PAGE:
Friday, January 02, 2009

The Benefits Of Lower Stock Prices

The issue of falling or rising prices is one of the subjects when most confusion exists. On the one hand politicians regularly denounces "price gouging", which is to say when they claim that companies keep prices too high, and that prices should be cut. In other contexts they depict price deflation as the worst possible calamity, a point where to quote one well-known Keynesian Telegraph columnist, we should "abandon all hope" (alluring to Dante's depiction of hell).

The reality is that falling prices is good for buyers, but bad for sellers. We all benefit when we have to pay less, but suffer when we are paid less. Whether or not particular or general price declines are good or bad for the overall economy is a somewhat complex issue which depends on exactly why and how prices are falling, an issue which I will not elaborate upon in this post ( I have however discussed this issue before, for example here, here and here). But the point in this context is that falling prices will produce both winners and losers-as will rising prices.

Note that this is not just true for consumer prices, it is just as true for asset prices. While people planning to sell their houses and stocks suffer from falling stock- and house prices, people who are planning to buy houses and stocks benefit from it. People who buy a home will have lower housing costs if they are able to buy their house cheaper. People who buy stocks will get the more dividends and other forms of positive future cash flow for any given investment if they are able to but stocks cheaper.

Yet the benefits of lower asset prices are even more rarely recognized than the benefits of lower prices of goods and services. When stock prices for example fall it is almost always referenced as "destruction of wealth", even though it should more appropriately be discussed as "redistribution of wealth". Even when it reflects deteriorating fundamentals (falling profits) due to malinvestments it is a symptom of "destruction of wealth" rather than being a form of wealth destruction in itself.

One exception to this to ignore the benefits of lower stock prices is this post from Dean Baker. Yet he focuses mainly on the benefits to people who don't trade in stocks, rather than the benefits to future stock buyers, which is somewhat misleading since not everyone eho abstains from buying or selling stocks benefits from lower stock prices. If current stock holders usually use their paper wealth to buy certain things, then this will lower the price of those goods, hurting the sellers of those goods while benefiting other buyers of those goods. Assuming for example that champagne are bought disproportionably by current stock holders, then falling stock prices will likely force champagne producers to lower their prices and so reduce their real income. But other buyers of champagne will see their real income rise as they pay less for their champagne.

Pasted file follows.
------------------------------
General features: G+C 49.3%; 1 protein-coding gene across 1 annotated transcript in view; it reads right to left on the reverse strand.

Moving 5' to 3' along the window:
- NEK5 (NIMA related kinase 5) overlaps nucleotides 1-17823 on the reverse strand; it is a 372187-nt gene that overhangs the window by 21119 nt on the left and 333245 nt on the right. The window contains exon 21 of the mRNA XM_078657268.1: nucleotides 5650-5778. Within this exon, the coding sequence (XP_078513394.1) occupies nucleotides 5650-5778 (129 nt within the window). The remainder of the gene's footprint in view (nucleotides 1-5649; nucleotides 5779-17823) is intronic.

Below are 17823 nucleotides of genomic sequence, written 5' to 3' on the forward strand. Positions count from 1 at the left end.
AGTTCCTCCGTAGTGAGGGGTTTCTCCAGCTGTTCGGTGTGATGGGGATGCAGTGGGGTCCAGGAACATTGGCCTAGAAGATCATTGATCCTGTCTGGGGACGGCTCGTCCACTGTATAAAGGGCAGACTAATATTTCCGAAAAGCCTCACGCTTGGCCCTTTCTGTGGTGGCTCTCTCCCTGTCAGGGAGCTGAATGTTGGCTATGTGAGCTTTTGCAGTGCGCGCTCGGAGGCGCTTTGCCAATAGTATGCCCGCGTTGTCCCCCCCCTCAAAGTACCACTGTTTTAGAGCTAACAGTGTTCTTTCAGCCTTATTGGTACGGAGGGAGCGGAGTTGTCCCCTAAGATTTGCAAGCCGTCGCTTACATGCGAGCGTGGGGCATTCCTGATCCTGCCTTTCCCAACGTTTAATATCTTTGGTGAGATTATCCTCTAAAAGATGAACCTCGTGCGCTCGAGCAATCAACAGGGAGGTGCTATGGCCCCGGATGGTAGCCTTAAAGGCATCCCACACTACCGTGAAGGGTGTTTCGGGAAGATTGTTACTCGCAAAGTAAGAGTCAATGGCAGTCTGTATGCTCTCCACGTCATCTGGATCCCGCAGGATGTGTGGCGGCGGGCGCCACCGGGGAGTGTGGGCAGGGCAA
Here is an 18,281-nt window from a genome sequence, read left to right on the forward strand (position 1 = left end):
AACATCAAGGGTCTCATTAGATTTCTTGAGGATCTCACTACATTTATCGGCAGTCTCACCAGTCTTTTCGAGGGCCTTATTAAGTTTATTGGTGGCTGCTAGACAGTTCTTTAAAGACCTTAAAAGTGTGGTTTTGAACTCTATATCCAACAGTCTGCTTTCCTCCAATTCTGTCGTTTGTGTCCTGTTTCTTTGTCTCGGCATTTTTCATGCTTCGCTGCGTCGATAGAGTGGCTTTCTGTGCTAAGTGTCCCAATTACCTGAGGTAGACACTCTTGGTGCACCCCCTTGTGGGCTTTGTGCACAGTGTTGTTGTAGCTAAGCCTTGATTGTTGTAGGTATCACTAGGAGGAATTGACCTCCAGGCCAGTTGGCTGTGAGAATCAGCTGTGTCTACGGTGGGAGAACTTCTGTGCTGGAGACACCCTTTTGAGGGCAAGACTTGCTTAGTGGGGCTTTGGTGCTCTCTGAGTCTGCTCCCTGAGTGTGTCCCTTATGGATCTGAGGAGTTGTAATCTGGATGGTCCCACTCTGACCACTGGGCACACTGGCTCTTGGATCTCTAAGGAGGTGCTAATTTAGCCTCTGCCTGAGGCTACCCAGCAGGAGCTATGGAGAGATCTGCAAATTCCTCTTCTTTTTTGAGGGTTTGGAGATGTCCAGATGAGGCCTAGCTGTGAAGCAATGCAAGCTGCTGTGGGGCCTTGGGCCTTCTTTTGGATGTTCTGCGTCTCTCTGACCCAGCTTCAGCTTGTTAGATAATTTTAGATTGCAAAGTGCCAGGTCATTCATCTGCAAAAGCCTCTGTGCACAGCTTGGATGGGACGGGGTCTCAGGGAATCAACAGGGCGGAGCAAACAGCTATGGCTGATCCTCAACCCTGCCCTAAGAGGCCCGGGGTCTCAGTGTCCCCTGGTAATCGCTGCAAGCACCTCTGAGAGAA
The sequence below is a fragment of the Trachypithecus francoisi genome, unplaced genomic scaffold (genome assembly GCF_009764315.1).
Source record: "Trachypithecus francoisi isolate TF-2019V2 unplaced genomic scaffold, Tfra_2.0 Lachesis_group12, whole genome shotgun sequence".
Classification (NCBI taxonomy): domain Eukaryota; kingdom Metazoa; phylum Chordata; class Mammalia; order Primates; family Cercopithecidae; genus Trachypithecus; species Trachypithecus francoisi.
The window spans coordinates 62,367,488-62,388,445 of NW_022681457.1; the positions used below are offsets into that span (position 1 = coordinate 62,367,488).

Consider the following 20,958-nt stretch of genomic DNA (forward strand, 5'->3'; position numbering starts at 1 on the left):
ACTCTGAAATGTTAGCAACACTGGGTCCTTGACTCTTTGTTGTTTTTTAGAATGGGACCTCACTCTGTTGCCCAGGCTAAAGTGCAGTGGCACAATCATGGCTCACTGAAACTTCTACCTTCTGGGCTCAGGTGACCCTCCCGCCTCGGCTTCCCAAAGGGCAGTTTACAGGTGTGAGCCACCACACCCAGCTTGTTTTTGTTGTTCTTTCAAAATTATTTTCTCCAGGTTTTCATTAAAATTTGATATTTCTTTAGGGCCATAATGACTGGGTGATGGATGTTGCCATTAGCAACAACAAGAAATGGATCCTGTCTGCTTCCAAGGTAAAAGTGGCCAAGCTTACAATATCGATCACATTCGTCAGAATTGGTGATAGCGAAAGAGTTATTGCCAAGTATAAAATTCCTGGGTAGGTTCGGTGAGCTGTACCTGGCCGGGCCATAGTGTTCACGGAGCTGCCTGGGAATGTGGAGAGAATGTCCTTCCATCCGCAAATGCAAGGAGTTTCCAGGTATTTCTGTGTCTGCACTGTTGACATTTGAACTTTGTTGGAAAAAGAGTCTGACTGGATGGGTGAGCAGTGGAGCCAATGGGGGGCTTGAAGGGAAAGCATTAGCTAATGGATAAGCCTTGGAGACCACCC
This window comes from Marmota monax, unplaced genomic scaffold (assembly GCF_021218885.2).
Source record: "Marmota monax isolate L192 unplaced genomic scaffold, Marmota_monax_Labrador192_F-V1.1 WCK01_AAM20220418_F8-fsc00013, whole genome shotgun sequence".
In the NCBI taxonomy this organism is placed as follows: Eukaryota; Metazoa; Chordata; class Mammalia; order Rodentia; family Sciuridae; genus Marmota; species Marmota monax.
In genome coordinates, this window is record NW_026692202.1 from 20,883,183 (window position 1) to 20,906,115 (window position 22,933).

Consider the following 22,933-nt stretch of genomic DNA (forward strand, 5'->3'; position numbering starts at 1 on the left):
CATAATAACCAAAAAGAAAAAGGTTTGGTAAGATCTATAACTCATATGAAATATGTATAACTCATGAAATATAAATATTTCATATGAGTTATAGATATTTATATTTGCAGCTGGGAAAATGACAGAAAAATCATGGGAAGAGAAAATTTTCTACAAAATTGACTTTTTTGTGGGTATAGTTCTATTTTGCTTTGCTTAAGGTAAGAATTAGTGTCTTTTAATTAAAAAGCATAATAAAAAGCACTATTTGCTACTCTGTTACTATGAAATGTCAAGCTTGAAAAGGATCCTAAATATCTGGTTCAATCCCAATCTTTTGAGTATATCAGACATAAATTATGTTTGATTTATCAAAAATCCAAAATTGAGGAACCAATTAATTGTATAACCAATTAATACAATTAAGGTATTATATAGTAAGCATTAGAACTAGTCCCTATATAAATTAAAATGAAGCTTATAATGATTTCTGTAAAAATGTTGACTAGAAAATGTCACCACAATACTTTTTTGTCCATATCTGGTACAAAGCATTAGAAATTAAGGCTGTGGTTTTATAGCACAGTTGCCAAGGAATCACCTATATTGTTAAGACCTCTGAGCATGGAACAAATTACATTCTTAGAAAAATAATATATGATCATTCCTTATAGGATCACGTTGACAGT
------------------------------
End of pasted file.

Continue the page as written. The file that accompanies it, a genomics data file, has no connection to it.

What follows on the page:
In short, lower stock prices will hurt current stock owners, or more strictly future net sellers of stocks, as well as the people who disproportionably sell to these future net sellers of stocks. But future stock buyers, as well as other buyers of the things disproportionably sold by the future net sellers of stocks, will benefit from lower stock prices.


Anonymous Anonymous said...

dean baker:"The loss of stock wealth means that stockholders have less claim to value of the country's output."

????? stockholders' paper wealth has decreased, but their entitlement to company earnings has not. unless for some strange reason listed companies' earnings fall off more than unlisted companies/partnership/sole-trader earnings.

12:59 AM  

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